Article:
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    Who Controls the Checkbook in Your Marriage

    By Kristen Houghton     

    My grandfather was fond of saying, “whoever controls the check book controls the marriage.” That he was the head of the family went without saying. He was a benevolent head to be sure, but he was the undisputed patriarch. He made the money and he had the last word on how it was spent.

    My grandmother worked only in times of real need. Like most women of her generation, she was dependent upon her husband for household money. Though many today still work outside the home to supplement the family income, others work for a variety of reasons. Some of us are career driven; some feel more complete as an individual because of our professions.

    But no matter why we work there is still the subject of who controls the check book, and the money.

    When I was a stay-at-home mom, my husband was the only one who brought home a paycheck. We had agreed that I should stay home, but financially I felt unequal. Though my husband was more than generous, I didn’t like having to ask for money. He paid all the bills and, whenever I needed a check or my credit card bill came due, it had to go past my husband, Alan.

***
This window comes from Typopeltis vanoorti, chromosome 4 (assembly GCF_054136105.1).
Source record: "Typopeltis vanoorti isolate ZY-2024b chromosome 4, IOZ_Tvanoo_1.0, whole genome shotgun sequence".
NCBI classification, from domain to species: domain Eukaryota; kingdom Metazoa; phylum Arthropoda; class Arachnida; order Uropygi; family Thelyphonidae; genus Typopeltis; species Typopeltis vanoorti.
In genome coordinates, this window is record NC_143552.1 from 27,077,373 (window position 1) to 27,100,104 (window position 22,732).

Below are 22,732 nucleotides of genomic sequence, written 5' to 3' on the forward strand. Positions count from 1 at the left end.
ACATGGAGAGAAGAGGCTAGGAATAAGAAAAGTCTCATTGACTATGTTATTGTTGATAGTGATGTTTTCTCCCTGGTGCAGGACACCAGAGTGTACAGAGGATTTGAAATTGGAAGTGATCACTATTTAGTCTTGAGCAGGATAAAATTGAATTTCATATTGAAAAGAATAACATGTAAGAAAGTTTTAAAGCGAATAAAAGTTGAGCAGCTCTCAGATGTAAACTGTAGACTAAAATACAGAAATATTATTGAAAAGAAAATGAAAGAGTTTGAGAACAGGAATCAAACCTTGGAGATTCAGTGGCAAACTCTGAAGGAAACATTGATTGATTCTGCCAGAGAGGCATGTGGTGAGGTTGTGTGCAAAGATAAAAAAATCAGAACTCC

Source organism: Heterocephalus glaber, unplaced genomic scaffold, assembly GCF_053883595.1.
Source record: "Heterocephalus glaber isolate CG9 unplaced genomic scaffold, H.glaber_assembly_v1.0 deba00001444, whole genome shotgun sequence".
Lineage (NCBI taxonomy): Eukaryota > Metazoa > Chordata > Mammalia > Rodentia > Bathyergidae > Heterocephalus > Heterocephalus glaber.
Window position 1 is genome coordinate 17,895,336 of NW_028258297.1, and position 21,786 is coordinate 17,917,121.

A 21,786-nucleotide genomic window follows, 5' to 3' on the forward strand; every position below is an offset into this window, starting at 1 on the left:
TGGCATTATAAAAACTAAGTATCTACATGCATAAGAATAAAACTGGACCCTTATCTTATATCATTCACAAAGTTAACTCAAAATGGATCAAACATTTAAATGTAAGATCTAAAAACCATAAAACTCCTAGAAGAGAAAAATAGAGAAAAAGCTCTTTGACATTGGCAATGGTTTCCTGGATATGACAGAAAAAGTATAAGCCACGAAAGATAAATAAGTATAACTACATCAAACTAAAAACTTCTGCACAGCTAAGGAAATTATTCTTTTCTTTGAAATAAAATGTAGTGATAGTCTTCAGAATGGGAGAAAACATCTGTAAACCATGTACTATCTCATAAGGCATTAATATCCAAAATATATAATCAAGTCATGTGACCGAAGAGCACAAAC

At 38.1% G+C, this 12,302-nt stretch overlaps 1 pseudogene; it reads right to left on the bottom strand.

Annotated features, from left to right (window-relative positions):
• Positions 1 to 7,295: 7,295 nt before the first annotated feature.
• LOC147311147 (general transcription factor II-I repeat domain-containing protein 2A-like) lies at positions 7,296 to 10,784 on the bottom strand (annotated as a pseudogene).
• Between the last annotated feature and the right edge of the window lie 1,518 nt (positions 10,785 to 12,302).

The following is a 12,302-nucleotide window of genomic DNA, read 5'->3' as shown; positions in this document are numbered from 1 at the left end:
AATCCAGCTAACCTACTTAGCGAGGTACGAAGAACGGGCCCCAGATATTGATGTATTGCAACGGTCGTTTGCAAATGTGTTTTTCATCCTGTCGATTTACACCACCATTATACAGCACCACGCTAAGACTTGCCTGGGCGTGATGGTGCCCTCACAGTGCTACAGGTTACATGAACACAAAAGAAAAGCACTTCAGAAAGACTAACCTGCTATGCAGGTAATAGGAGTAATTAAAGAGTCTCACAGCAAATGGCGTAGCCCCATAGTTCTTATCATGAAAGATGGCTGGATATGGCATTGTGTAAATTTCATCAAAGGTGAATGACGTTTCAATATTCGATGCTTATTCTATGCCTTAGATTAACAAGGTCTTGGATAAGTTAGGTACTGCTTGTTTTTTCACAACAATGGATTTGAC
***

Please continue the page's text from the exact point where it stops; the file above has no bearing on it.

When I went back to work I opened my own checking account and it was the best thing I did for the financial part of our relationship. My credit cards and car lease are paid through that account, eliminating hassles over writing checks.

    If you have a problem over who controls the money in your marriage, here are a few suggestions.

    Find banks with no fee checking accounts. Set up a separate account in your name and have your spouse do the same. These accounts are solely for your individual purchases, credit cards, and car payments.

    Create a joint checking/savings account. Both of you should contribute to this account. It doesn’t have to be fifty-fifty if one of you is making considerably more in salary, but you must commit to your contribution even if the split is seventy-thirty.

    All household bills, and only household bills, are paid from the joint account and the checks should be written together.

    If your spouse is a stay-at-home mom or dad, be fair. Set up a plan that allows for the at-home spouse to have money to spend. It should not be considered an “allowance,” it should be seen as a salary.



    Remember that besides being partners in love, you are also business partners. The financial aspect of your partnership needs be established. Healthy finances create happier marriages.

    Written by Kristen HoughtonRate this article:

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